Friday, February 24, 2017

Investing in Green-Friendly Minnesota

The recent post “Juhl Still a Player in Renewable Energy” discussed the renaissance of Juhl Energy (JUHL:  OTC/PNK) three years after the company stopped filing reports with the SEC.   Juhl claims the successful development of over 350 megawatts of wind power generation capacity at 25 different wind projects.  The company is developing a mixed-source project in Red Lake Falls, Minnesota, Juhl’s home state, that is expected to be the first commercial solar-wind power generation source in the U.S.  When construction is complete in August 2017, there will be two 2.3 megawatt wind turbines and 1.0 megawatt solar conversion capacity. 
Small power projects under 20 megawatts are Juhl’s sweet-spot in the renewable energy industry.  Despite the shift in thinking that emanates from the White House that prefers oil and gas, Minnesota appears to be particularly friendly toward renewable energy.  Legislation is in the works to increase Minnesota’s renewable energy standard to require 50% of power from renewable sources by the year 2030.  The current renewable energy standard in Minnesota is 25% by 2025 , which was set through the state’s Next Generation Energy Act.  That legislation had bipartisan support when it was passed in 2007.  Fast forward through some interesting political years, finds the Minnesota legislature still of a common mind about renewable energy.

Yet, it may be more the case that Minnesota legislators are in agreement on the creation of jobs.  Proponents of the more ambitious renewable energy standard believe that it could create as many as 1,500 jobs in clean energy businesses, which can be read solar and wind power in land-locked Minnesota.  The view seems to be in agreement with Juhl Energy’s assessment of strong demand from industrial, commercial and municipal customers for small-scale renewable energy generation.  For states like Minnesota that have no appreciable coal, oil and gas deposits, renewable energy may present more economic growth opportunity than a chance to address environmental concerns.
Image result for xcel energy wind images
Minnesota currently ranks in tenth place in the U.S. for generating energy from wind but is among the least intensive users of solar power, owing largely to Minnesota’s location in the cloudy, wind-swept northern plains.  Xcel Energy, Inc. (XEL:  NYSE) is the state’s largest electric utility, which serves customers in eight states in the nation’s middle section.  Xcel recently reported sourcing of 110,833 million kilowatt hours of total energy in 2016, of which 36.7% originated from wind, nuclear and hydroelectric sources.  Xcel has no solar installations of its own and apparently does not purchase power from any solar power producers other than participation in programs for residential solar installations.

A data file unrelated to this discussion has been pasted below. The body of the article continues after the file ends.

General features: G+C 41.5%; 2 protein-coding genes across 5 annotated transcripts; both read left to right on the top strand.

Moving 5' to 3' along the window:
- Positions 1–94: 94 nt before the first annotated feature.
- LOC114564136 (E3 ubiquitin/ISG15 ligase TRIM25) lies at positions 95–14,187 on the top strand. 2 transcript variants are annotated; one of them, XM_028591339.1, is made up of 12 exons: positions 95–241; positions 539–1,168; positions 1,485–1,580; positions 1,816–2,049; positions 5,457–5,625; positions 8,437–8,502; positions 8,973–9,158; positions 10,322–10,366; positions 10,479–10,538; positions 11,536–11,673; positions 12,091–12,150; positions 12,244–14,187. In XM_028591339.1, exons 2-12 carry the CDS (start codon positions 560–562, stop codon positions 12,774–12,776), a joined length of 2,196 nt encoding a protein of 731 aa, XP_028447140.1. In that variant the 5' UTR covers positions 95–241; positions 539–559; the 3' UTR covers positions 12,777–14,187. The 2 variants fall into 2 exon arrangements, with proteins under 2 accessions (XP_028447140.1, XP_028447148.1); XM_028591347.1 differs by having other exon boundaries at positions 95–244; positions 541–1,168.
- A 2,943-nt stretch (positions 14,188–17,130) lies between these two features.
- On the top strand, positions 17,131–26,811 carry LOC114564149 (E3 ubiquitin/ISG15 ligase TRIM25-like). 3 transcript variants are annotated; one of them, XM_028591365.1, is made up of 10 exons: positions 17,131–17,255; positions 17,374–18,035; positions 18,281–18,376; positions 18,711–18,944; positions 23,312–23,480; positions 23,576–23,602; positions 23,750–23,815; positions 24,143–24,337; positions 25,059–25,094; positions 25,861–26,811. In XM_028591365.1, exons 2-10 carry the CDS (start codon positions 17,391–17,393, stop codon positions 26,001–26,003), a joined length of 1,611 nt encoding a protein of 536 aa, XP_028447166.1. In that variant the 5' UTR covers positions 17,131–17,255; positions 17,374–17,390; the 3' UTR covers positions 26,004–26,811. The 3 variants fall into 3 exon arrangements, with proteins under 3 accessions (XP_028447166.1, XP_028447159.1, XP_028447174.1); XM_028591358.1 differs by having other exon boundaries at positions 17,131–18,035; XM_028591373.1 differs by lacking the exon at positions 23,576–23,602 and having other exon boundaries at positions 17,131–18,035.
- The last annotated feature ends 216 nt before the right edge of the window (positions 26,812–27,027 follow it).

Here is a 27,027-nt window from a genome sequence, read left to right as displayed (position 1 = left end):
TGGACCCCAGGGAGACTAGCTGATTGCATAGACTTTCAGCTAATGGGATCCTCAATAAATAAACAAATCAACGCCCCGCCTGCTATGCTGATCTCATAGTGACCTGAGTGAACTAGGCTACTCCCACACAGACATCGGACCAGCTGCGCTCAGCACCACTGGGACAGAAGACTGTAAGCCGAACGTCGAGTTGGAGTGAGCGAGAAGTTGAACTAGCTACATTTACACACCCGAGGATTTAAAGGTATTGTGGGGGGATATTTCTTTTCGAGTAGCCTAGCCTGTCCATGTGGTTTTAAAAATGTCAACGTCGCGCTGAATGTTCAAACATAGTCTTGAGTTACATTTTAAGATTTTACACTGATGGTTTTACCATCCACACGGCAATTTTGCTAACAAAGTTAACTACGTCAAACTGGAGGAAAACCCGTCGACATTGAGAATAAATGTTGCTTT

Xcel presents an interesting play on Minnesota’s green-power friendly atmosphere.  The company is well entrenched in its markets, especially in Minnesota.  Xcel’s business model appears to be in-line with Minnesota’s economic and environmental priorities as least as suggested by plans for a higher standard for renewable energy generation. 
In 2016, the most recent fiscal year reported, Xcel earned $1.1 billion in net income or $2.21 per share on $11.1 billion in total sales.  Operations generated $3.1 billion in cash flow, representing a sales-to-cash flow conversion rate of 27.9%.  Strong cash flows have helped support a 60% payout ratio and a $1.44 dividend slated for 2017. 
XEL is now trading at 19.8 times trailing earnings and the forward multiple is 18.8 times.  Analysts who follow XEL are apparently not expected considerable growth in 2017.  Nonetheless, with a current dividend yield of 3.2%, the stock has an appeal for investors with an interest in current income and a preference for environmentally friendly companies.

Neither the author of the Small Cap Strategist web log, Crystal Equity Research nor its affiliates have a beneficial interest in the companies mentioned herein.

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